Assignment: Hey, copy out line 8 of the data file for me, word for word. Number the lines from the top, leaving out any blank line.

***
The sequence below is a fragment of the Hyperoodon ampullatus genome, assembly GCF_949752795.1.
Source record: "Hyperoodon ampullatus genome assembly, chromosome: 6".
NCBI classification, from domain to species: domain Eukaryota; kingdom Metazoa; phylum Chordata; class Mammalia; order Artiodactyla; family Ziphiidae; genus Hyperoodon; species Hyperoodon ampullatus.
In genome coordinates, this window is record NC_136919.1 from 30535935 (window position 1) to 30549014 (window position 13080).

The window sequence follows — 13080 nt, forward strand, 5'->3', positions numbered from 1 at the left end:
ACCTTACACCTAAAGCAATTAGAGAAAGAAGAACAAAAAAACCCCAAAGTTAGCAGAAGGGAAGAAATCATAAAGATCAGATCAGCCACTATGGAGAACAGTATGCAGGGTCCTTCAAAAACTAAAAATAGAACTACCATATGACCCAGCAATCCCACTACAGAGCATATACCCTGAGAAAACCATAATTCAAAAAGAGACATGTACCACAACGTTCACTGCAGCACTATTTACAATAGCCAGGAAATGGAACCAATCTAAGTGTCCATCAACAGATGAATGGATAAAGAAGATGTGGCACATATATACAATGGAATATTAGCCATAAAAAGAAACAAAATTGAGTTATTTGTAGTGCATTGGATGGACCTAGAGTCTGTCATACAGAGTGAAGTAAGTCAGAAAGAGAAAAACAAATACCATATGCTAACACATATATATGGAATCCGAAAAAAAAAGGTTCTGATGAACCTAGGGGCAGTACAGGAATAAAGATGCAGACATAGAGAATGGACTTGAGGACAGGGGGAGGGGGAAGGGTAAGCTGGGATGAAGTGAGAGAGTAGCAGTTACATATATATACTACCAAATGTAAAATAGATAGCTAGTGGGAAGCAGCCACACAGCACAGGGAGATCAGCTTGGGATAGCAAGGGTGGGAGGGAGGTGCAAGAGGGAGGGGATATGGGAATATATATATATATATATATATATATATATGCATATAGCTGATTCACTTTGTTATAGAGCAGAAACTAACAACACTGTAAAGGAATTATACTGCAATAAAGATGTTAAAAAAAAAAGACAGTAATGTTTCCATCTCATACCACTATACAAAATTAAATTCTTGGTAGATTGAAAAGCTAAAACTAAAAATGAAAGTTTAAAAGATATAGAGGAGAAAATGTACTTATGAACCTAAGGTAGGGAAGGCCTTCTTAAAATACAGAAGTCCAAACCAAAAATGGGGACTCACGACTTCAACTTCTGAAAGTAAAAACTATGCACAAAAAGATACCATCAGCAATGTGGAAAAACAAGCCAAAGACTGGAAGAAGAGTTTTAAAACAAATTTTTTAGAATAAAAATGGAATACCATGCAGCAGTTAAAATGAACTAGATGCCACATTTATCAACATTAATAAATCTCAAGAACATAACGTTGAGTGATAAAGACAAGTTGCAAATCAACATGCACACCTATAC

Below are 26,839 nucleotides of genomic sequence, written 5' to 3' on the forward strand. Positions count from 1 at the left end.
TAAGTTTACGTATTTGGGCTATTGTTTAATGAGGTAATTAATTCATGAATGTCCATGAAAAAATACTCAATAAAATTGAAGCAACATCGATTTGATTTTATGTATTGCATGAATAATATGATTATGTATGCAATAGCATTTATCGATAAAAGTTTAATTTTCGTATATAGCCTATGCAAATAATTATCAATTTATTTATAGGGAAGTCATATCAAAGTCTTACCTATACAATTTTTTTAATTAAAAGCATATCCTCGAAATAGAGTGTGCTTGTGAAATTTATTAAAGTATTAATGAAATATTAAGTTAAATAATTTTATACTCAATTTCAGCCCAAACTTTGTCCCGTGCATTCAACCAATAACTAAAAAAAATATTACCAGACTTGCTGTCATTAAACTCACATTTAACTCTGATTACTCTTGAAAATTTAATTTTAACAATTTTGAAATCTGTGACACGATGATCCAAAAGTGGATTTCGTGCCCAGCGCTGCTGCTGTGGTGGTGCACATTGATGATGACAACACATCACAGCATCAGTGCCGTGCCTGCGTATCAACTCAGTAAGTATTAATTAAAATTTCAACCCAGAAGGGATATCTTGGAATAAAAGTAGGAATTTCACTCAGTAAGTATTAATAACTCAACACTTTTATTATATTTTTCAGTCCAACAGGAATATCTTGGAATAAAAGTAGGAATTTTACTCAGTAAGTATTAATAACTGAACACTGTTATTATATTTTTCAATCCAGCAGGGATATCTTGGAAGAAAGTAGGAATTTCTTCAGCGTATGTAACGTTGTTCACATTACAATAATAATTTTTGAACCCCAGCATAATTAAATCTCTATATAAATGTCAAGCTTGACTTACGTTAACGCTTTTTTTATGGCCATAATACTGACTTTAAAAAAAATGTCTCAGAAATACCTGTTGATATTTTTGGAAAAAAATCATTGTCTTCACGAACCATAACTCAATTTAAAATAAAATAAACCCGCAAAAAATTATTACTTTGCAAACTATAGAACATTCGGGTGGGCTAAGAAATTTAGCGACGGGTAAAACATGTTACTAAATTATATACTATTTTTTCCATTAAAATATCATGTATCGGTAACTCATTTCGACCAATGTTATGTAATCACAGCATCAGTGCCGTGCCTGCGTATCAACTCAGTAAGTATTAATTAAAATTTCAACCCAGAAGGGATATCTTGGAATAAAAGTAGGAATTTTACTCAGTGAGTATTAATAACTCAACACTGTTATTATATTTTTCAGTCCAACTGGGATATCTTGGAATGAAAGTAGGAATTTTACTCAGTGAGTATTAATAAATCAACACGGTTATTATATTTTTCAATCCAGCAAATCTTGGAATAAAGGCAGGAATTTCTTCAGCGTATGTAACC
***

TAAGTTTACGTATTTGGGCTATTGTTTAATGAGGTAATTAATTCATGAATGTCCATGAAAAAATACTCAATAAAATTGAAGCAACATCGATTTGATTTTATGTATTGCATGAATAATATGATTATGTATGCAATAGCATTTATCGATAAAAGTTTAATTTTCGTATATAGCCTATGCAAATAATTATCAATTTATTTATAGGGAAGTCATATCAAAGTCTTACCTATACAATTTTTTTAATTAAAAGCATATCCTCGAAATAGAGTGTGCTTGTGAAATTTATTAAAGTATTAATGAAATATTAAGTTAAATAATTTTATACTCAATTTCAGCCCAAACTTTGTCCCGTGCATTCAACCAATAACTAAAAAAAATATTACCAGACTTGCTGTCATTAAACTCACATTTAACTCTGATTACTCTTGAAAATTTAATTTTAACAATTTTGAAATCTGTGACACGATGATCCAAAAGTGGATTTCGTGCCCAGCGCTGCTGCTGTGGTGGTGCACATTGATGATGACAACACATCACAGCATCAGTGCCGTGCCTGCGTATCAACTCAGTAAGTATTAATTAAAATTTCAACCCAGAAGGGATATCTTGGAATAAAAGTAGGAATTTCACTCAGTAAGTATTAATAACTCAACACTTTTATTATATTTTTCAGTCCAACAGGAATATCTTGGAATAAAAGTAGGAATTTTACTCAGTAAGTATTAATAACTGAACACTGTTATTATATTTTTCAATCCAGCAGGGATATCTTGGAAGAAAGTAGGAATTTCTTCAGCGTATGTAACGTTGTTCACATTACAATAATAATTTTTGAACCCCAGCATAATTAAATCTCTATATAAATGTCAAGCTTGACTTACGTTAACGCTTTTTTTATGGCCATAATACTGACTTTAAAAAAAATGTCTCAGAAATACCTGTTGATATTTTTGGAAAAAAATCATTGTCTTCACGAACCATAACTCAATTTAAAATAAAATAAACCCGCAAAAAATTATTACTTTGCAAACTATAGAACATTCGGGTGGGCTAAGAAATTTAGCGACGGGTAAAACATGTTACTAAATTATATACTATTTTTTCCATTAAAATATCATGTATCGGTAACTCATTTCGACCAATGTTATGTAATCACAGCATCAGTGCCGTGCCTGCGTATCAACTCAGTAAGTATTAATTAAAATTTCAACCCAGAAGGGATATCTTGGAATAAAAGTAGGAATTTTACTCAGTGAGTATTAATAACTCAACACTGTTATTATATTTTTCAGTCCAACTGGGATATCTTGGAATGAAAGTAGGAATTTTACTCAGTGAGTATTAATAAATCAACACGGTTATTATATTTTTCAATCCAGCAAATCTTGGAATAAAGGCAGGAATTTCTTCAGCGTATGTAACC